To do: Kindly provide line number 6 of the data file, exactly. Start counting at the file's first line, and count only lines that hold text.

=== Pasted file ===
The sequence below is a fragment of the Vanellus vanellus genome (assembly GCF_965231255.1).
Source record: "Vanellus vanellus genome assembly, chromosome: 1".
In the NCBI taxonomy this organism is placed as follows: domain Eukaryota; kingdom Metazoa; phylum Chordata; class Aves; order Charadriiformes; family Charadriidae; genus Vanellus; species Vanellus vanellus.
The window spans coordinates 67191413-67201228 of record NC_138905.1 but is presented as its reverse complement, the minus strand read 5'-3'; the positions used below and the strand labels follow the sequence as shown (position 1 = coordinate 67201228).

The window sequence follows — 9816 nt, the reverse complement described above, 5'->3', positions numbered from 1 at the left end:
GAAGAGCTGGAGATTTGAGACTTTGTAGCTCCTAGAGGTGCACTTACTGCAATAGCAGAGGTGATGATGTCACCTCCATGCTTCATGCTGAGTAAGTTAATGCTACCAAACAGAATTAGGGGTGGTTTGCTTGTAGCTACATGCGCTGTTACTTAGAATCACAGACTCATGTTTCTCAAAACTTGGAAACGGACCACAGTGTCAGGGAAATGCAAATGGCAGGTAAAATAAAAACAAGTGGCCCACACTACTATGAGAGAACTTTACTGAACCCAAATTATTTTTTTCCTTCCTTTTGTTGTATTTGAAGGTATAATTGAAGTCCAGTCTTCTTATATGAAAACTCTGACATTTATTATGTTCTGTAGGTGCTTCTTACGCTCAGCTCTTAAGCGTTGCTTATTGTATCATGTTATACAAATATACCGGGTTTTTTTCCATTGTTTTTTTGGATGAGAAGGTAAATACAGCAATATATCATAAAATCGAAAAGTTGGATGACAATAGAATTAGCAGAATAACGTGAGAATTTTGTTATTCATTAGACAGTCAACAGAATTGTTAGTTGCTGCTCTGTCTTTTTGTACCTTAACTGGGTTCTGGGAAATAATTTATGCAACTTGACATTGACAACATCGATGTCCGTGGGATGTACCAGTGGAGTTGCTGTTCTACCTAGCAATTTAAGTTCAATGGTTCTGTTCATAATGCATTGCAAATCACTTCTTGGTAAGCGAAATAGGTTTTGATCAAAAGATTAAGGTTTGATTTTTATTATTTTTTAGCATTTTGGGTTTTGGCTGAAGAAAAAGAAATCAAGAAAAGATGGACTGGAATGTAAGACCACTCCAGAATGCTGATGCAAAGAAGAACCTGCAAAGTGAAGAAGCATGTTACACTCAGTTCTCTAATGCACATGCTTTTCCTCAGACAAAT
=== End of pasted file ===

GAAGAGCTGGAGATTTGAGACTTTGTAGCTCCTAGAGGTGCACTTACTGCAATAGCAGAGGTGATGATGTCACCTCCATGCTTCATGCTGAGTAAGTTAATGCTACCAAACAGAATTAGGGGTGGTTTGCTTGTAGCTACATGCGCTGTTACTTAGAATCACAGACTCATGTTTCTCAAAACTTGGAAACGGACCACAGTGTCAGGGAAATGCAAATGGCAGGTAAAATAAAAACAAGTGGCCCACACTACTATGAGAGAACTTTACTGAACCCAAATTATTTTTTTCCTTCCTTTTGTTGTATTTGAAGGTATAATTGAAGTCCAGTCTTCTTATATGAAAACTCTGACATTTATTATGTTCTGTAGGTGCTTCTTACGCTCAGCTCTTAAGCGTTGCTTATTGTATCATGTTATACAAATATACCGGGTTTTTTTCCATTGTTTTTTTGGATGAGAAGGTAAATACAGCAATATATCATAAAATCGAAAAGTTGGATGACAATAGAATTAGCAGAATAACGTGAGAATTTTGTTATTCATTAGACAGTCAACAGAATTGTTAGTTGCTGCTCTGTCTTTTTGTACCTTAACTGGGTTCTGGGAAATAATTTATGCAACTTGACATTGACAACATCGATGTCCGTGGGATGTACCAGTGGAGTTGCTGTTCTACCTAGCAATTTAAGTTCAATGGTTCTGTTCATAATGCATTGCAAATCACTTCTTGGTAAGCGAAATAGGTTTTGATCAAAAGATTAAGGTTTGATTTTTATTATTTTTTAGCATTTTGGGTTTTGGCTGAAGAAAAAGAAATCAAGAAAAGATGGACTGGAATGTAAGACCACTCCAGAATGCTGATGCAAAGAAGAACCTGCAAAGTGAAGAAGCATGTTACACTCAGTTCTCTAATGCACATGCTTTTCCTCAGACAAAT